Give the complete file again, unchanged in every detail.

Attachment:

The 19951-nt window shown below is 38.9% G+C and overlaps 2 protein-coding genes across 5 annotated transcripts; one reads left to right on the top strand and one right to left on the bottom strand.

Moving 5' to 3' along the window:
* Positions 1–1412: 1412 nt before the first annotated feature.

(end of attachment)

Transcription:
The 19951-nt window shown below is 38.9% G+C and overlaps 2 protein-coding genes across 5 annotated transcripts; one reads left to right on the top strand and one right to left on the bottom strand.

Moving 5' to 3' along the window:
* Positions 1–1412: 1412 nt before the first annotated feature.